Why Manage Your Care? Five good reasons.

How often have we left a doctor’s office, started a new diet, or even bought new vitamins while all along a big ? is left hanging over our head. What did she say? How will this help? What are these for?

Our options for health, wellness, and health-care are so enormous these days that sometimes it can feel overwhelming to try to make heads or tails out of our options for treatment, whether preventative, curative, or palliative. It’s like going into a bookstore without a clear sense of what book you want to buy; the possibilities are endless!!

There are some very good reasons why knowing about our care is important. When we are informed about our care, we’re empowered to make informed decisions about what kind of care we receive. Not only that, when we’re informed about our care, then the decisions that we make are based upon what we know about our care and not simply based upon the advice (however good) of others. When we are actively involved in making health-care decisions, we’re less likely to find ourselves down a path that we’d had no intention of entering.

On more occasions than I can remember, I’ve worked with patients and clients who were sincerely wanting the best care that they could get, but were totally uninformed even as to what medications they were taking. I’ve had patients getting ready for a surgery who didn’t even know the exact nature of what was going to be done. I’ve also worked with patients who did not want any life-saving or heroic care performed, and who ended up in the Intensive Care Unit on numerous medications and machines that were not in accord with those wishes.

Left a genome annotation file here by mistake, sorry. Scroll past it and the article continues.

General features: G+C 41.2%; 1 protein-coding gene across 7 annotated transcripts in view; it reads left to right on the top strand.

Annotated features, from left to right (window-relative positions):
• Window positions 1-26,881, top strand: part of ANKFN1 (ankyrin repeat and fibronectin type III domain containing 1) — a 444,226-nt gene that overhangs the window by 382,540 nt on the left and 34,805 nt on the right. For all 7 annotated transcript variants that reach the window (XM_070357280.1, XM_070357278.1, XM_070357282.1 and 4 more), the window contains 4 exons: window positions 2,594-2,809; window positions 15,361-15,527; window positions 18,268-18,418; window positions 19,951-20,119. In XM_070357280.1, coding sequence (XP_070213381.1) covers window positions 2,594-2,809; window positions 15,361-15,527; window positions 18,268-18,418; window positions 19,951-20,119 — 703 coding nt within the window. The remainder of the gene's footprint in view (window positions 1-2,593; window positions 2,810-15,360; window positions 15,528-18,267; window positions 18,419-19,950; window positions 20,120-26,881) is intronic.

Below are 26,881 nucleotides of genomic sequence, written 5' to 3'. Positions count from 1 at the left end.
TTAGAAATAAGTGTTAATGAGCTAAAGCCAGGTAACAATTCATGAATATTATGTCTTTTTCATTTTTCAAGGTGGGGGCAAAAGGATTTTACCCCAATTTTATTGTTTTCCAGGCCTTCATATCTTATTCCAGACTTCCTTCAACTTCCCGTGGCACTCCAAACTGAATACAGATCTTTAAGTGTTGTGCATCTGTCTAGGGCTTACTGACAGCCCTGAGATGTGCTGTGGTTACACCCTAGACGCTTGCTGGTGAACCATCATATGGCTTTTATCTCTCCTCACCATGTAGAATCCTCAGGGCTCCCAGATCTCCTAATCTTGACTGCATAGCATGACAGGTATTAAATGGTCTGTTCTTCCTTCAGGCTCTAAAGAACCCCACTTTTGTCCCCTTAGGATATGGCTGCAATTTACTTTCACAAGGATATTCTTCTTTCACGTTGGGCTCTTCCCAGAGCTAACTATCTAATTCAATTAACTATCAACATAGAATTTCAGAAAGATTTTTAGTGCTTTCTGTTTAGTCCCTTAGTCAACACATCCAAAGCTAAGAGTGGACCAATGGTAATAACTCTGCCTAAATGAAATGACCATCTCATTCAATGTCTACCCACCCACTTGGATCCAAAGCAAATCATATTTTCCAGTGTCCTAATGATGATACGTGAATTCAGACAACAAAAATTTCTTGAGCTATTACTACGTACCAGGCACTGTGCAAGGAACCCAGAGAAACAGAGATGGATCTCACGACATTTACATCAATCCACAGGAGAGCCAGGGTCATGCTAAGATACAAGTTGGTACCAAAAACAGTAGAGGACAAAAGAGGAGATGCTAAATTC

So, why manage your own care? Glad that you asked.

  1. Begin by knowing about your body, about what makes it feel good, what makes it feel unwell, and ways that you can contribute to optimum health. While this seems almost too simplistic, it’s amazing how often we’ll do something, eat something, or even say something that we know, that we can feel, is not good for us. And yet, even though we know deep inside that what we’re doing isn’t good for us, we do it anyway. Why? Because we’re used to doing it, because it’s become a habit. When something becomes a dependent habit, we call it an addiction, but it’s still a habit. So, we need to take a look at our habits and make a commitment to change those habits that we know are not good for our body or mind.
  2. Once you’ve become disciplined in knowing yourself and your needs and recognizing those things that do not promote an optimum level of physical and mental wellness, you can work with whatever challenges or opportunities present themselves. As this relates to health-care management, this means that when things do go wrong, or when you are presented with health-care challenges, you can ask yourself, “what is it that I want?” This may be deciding on what kind of surgery to have, or whether to have a certain surgery, or what avenue of pain management to pursue. While the potential circumstances are infinite, the basis of making any health-care decision should be based upon your knowledge of yourself.